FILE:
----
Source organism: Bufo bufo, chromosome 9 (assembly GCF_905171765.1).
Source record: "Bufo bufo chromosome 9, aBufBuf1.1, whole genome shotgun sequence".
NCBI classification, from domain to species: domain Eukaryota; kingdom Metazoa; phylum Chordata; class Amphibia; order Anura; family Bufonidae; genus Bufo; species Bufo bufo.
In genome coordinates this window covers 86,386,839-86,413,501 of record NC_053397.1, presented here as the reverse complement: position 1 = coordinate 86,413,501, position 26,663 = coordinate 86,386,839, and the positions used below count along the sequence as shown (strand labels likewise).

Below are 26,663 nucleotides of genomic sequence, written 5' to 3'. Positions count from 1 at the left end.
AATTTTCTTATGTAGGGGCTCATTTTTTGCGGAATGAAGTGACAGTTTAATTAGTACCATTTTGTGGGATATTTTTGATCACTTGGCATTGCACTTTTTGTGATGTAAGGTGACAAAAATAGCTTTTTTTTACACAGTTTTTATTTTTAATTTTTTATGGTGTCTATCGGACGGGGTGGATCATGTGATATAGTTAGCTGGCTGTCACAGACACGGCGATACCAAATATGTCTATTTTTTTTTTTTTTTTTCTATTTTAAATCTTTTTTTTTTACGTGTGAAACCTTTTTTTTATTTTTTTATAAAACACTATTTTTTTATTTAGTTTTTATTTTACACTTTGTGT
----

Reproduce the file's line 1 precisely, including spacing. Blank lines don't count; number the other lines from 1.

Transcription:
Source organism: Bufo bufo, chromosome 9 (assembly GCF_905171765.1).